Tickled Pink by the TSA

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Ira Stoll's account of being felt-up by a TSA agent reminds me of that great pat-down scene in "Take the Money and Run," which I can't find on the Interwebs. If anyone out there locates it, could you send me a link? Here's Ira, trying not to laugh:

Finally, TSA Officer Daniels arrived and asked me to step forward and around to a spot at the end of the luggage conveyor belt, where my wife and her sister were waiting with our luggage. Snapping the blue latex gloves around his wrists, he said, "Alright, I am going to pat you down." He asked me if I had any sores, scrapes or bruises on my body, and I said no. He explained that he was going to use the back of his hands on my groin and inner thighs and the front of his hands everywhere else. I tried to keep a straight face but couldn't suppress a nervous giggle. Not that I was nervous about him finding a bomb on me that I did not have, but nervous about having some total stranger male rubbing his hands, front or back, along my groin and inner thigh until they meet "resistance."

Which he proceeded to do, while my hands were spread-eagled. While that aspect of the procedure was both ticklish and not particularly enjoyable, the most invasive part in my opinion was not actually the groin and inner thigh search but the waist search, in which Officer Daniels ran his blue-latex-glove-clad fingers, the front of them, all around my body inside of my pants waistband.

The whole feel-up was somewhere between a massage and being tickled.
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Jeffrey Goldberg is a national correspondent for The Atlantic and a recipient of the National Magazine Award for Reporting. Author of the book Prisoners: A Story of Friendship and Terror, Goldberg also writes the magazine's advice column. More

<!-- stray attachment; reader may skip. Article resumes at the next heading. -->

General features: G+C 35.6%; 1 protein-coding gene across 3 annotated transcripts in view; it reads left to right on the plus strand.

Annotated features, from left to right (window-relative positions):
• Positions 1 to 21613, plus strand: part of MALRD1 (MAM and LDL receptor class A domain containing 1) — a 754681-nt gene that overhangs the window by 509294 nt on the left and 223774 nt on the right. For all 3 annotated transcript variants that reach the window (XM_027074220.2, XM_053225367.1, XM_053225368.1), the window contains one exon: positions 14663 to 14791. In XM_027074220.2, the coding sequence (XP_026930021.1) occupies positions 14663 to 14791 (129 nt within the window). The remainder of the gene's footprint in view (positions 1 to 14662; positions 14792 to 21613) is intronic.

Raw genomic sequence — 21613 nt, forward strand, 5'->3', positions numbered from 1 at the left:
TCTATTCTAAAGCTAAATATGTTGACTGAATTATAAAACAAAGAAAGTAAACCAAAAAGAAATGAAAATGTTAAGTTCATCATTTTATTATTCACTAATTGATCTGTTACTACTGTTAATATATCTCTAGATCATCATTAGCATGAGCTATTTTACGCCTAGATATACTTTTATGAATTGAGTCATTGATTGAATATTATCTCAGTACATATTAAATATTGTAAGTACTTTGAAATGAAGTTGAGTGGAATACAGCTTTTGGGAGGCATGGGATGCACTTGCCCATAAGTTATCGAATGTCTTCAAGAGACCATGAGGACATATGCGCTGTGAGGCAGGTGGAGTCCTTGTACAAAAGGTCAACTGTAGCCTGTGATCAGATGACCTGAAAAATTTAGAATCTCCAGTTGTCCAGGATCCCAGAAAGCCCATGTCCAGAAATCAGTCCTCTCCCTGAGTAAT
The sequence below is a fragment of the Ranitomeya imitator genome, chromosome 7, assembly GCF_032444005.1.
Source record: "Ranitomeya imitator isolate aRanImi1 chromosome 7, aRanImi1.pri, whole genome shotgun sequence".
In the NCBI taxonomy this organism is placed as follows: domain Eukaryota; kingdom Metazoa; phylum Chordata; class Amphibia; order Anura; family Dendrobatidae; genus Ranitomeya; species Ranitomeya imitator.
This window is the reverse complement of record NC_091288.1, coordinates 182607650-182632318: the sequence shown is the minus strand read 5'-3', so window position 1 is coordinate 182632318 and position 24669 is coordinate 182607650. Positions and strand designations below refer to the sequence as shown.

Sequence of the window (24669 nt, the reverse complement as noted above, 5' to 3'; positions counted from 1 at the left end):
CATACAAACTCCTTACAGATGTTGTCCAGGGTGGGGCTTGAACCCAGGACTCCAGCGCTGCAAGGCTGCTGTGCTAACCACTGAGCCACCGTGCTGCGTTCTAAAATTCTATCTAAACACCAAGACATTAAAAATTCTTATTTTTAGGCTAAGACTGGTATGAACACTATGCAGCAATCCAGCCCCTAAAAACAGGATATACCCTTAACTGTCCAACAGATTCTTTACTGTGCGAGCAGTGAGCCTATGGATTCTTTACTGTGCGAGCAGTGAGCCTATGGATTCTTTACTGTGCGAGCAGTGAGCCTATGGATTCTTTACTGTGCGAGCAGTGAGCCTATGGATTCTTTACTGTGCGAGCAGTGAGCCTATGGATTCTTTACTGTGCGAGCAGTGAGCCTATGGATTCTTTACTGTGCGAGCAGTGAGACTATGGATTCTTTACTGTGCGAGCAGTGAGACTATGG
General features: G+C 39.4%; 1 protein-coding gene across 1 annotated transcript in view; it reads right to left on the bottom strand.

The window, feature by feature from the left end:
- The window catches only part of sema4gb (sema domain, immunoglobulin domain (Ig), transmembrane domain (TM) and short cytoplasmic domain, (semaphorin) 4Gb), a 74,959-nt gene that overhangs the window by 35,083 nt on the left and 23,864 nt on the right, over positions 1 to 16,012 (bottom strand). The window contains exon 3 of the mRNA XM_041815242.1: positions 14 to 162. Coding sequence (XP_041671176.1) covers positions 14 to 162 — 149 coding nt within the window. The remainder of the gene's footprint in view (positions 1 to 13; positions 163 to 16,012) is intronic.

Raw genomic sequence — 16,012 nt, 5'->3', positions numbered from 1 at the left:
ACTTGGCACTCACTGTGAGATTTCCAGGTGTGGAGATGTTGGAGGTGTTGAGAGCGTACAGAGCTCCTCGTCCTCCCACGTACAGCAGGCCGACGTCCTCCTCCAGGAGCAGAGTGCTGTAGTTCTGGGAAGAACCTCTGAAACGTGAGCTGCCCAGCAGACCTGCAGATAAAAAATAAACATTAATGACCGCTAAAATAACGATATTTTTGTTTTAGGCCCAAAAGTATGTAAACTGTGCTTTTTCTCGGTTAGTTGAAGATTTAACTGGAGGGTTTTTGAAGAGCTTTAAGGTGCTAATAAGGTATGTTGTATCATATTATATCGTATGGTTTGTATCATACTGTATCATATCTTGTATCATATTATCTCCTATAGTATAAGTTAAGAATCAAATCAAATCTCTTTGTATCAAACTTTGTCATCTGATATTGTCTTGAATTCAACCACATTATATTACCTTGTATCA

Before joining The Atlantic in 2007, Goldberg was a Middle East correspondent, and the Washington correspondent, for The New Yorker. Previously, he served as a correspondent for The New York Times Magazine and New York magazine. He has also written for the Jewish Daily Forward, and was a columnist for The Jerusalem Post.

His book Prisoners was hailed as one of the best books of 2006 by the Los Angeles Times, The New York Times, The Washington Post, Slate, The Progressive, Washingtonian magazine, and Playboy. Goldberg rthe recipient of the 2003 National Magazine Award for Reporting for his coverage of Islamic terrorism. He is also the winner of the International Consortium of Investigative Journalists prize for best international investigative journalist; the Overseas Press Club award for best human-rights reporting; and the Abraham Cahan Prize in Journalism. He is also the recipient of 2005's Anti-Defamation League Daniel Pearl Prize.

In 2001, Goldberg was appointed the Syrkin Fellow in Letters of the Jerusalem Foundation, and in 2002 he became a public-policy scholar at the Woodrow Wilson International Center for Scholars in Washington, D.C.

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